Just as colonists were not adequately represented by their government in the 1700s, ordinary citizens today have no seat at the table. Politicians spend the bulk of their time courting wealthy donors, and corporations use the Constitution to block the democratic process. Our aim is to return the control of government to "We the People."
In towns, cities, counties, and states across the country, people are calling for an amendment to the U.S. Constitution that would help create a genuine democracy. This amendment would address the two problems outlined above by declaring that
(1) rights protected under the Constitution are the rights of natural persons only and
(2) both Congress and the states may place limits on political contributions and spending.
A DEMOCRACY AMENDMENT WOULD...
(1) End the “corporate veto” of public interest laws
Corporations would no longer be able to get courts to overturn laws passed by democratically elected legislatures.
(2) Allow campaign finance limits
Congress and state legislatures could once again provide reasonable limits in campaign finance, ensuring fair elections. Billionaires should not have more influence on elections than the average voter.
WHY A CONSTITUTIONAL AMENDMENT?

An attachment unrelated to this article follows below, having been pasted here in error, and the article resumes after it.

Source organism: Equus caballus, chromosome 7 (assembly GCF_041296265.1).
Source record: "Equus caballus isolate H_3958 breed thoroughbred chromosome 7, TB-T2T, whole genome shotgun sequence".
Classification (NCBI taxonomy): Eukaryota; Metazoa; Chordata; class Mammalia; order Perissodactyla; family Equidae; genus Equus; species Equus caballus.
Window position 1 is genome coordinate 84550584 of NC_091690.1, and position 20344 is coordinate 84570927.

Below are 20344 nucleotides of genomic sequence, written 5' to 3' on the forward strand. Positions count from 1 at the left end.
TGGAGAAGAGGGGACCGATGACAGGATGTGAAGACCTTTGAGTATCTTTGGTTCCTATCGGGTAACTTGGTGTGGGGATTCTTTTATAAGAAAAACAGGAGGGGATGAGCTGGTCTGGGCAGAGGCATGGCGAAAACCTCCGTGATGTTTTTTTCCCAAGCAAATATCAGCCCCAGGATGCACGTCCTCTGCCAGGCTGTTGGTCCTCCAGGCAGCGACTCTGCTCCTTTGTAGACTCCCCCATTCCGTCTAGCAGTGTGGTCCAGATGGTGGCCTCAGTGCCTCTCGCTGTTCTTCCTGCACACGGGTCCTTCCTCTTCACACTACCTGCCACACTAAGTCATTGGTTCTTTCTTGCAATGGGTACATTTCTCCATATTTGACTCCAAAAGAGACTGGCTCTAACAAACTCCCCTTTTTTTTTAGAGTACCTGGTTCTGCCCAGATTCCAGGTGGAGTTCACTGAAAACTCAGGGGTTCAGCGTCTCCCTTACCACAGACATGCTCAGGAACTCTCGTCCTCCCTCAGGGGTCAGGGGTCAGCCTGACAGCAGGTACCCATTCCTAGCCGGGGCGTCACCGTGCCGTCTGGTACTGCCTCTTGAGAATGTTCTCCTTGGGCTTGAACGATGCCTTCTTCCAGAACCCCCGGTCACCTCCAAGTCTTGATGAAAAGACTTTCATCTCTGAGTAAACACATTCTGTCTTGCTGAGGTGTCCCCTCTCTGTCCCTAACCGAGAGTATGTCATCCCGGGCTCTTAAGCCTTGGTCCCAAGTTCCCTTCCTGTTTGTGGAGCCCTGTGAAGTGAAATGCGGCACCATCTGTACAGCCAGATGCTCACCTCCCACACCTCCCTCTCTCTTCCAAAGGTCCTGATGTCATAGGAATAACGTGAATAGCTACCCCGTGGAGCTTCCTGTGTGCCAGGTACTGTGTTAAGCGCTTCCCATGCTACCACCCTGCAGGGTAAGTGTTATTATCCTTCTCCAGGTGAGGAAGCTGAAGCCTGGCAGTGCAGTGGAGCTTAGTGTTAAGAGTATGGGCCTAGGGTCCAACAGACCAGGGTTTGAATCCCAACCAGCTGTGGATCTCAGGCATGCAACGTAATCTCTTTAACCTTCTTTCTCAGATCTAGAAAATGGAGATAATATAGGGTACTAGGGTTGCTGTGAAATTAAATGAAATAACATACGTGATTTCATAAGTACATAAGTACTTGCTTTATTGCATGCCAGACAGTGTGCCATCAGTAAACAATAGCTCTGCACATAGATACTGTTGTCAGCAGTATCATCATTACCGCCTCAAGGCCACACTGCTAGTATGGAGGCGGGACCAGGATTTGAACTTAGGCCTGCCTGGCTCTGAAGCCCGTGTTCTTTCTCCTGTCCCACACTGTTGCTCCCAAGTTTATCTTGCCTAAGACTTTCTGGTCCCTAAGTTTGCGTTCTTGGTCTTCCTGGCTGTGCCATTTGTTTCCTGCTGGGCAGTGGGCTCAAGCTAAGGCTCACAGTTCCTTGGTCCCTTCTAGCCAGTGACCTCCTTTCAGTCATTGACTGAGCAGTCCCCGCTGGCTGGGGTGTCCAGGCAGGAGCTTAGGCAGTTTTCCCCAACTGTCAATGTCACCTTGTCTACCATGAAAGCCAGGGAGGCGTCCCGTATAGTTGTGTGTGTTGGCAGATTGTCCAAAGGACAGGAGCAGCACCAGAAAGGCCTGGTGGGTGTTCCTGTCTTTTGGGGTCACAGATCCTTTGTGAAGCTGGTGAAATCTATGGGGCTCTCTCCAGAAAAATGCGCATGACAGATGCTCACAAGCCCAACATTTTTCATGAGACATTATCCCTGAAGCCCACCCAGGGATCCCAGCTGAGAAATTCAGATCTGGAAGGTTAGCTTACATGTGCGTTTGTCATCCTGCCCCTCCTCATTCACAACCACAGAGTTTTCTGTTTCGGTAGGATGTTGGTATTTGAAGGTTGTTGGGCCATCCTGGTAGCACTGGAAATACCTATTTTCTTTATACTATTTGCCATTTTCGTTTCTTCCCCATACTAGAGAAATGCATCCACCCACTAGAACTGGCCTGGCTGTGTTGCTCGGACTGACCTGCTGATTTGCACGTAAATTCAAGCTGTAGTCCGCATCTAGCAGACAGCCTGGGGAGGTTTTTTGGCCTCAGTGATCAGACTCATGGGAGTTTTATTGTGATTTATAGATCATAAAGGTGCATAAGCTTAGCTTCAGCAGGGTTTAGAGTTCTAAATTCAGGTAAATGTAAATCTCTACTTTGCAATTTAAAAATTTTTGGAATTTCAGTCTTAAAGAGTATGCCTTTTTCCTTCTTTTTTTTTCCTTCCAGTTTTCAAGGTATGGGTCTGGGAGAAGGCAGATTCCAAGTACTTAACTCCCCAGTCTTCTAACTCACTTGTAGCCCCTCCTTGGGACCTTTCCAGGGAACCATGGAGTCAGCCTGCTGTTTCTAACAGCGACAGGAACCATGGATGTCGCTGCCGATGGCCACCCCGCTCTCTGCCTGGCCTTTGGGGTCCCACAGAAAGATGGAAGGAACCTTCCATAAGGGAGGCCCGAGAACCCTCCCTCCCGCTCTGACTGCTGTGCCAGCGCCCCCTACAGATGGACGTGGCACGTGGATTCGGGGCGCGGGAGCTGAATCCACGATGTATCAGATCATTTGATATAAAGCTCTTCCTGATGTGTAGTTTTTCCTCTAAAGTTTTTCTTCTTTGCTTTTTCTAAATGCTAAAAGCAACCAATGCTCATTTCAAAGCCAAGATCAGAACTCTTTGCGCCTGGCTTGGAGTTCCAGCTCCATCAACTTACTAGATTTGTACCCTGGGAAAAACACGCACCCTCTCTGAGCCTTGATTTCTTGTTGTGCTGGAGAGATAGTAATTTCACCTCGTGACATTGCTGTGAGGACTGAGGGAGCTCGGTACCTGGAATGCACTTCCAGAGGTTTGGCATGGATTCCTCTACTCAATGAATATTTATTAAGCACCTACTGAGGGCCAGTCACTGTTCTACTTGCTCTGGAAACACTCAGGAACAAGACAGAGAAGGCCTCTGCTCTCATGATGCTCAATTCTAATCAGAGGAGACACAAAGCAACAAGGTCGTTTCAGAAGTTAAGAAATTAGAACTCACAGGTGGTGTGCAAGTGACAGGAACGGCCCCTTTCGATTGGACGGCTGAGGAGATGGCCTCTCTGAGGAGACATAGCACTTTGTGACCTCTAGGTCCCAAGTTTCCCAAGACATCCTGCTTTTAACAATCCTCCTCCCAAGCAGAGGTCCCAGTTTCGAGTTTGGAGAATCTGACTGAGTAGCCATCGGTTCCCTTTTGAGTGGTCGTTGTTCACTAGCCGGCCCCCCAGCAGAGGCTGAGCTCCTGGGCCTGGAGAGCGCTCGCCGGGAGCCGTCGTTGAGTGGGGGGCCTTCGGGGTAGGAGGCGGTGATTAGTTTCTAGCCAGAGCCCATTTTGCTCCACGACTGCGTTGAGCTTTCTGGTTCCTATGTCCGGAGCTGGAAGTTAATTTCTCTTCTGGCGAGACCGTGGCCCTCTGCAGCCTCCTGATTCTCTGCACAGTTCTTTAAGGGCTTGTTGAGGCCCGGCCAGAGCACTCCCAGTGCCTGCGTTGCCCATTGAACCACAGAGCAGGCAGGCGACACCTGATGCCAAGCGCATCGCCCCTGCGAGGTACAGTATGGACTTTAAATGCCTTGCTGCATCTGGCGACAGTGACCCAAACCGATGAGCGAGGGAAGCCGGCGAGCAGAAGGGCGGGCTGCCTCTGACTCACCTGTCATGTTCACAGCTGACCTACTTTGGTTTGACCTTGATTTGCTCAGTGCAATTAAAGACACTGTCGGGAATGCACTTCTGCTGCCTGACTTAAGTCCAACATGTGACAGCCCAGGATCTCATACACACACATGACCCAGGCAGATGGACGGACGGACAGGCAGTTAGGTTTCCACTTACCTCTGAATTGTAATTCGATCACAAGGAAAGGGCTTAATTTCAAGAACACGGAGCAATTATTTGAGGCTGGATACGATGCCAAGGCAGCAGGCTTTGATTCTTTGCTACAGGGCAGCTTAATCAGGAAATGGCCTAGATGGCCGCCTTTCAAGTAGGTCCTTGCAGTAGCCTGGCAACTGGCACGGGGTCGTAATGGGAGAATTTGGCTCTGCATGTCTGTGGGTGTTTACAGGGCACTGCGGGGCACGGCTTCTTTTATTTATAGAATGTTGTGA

An amendment to the Constitution is the only way for citizens to "overturn" decisions by the Supreme Court. A Democracy Amendment would not make specific laws regarding corporations or campaign finance. It would simply restore the sovereignty of "We the People," making it possible to pass new laws at the local, state, or federal level to protect the public interest and the integrity of our elections. Representative democracy would be allowed to work again.
THERE IS STRONG NATIONAL AND BIPARTISAN SUPPORT FOR A DEMOCRACY AMENDMENT
– 82% of Democrats, 72% of Republicans, and 84% of Independents oppose the Supreme Court’s ruling in Citizens United v. FEC. (see here, here and here for older polling showing similar results)
– 66% of small businesses believe that Citizens United is bad for business.
– 16 states and more than 500 cities and towns have called for a constitutional amendment to restore democracy.
Winning a constitutional amendment is difficult but totally achievable. Every American generation has continued the fight to create a more perfect union, often by amending the Constitution: from the abolition of slavery, to the right of women to vote, to the guarantee that anyone old enough to fight in the military is also old enough to vote. Amendments happen when we recognize that the old system has failed in some way, and citizens across the political spectrum come together to demand a change.
This November in Massachusetts, voters in 19 districts will have the chance to join others across the country in making just such a demand. In 2012, local volunteers gathered signatures to put the question in front of voters in about 1/3 of the commonwealth. The question passed overwhelmingly in every single district where it appeared on the ballot. This year we are reaching new districts, building toward the goal of letting all of Massachusetts speak with a unified voice, making a loud and unambiguous call for a Democracy Amendment.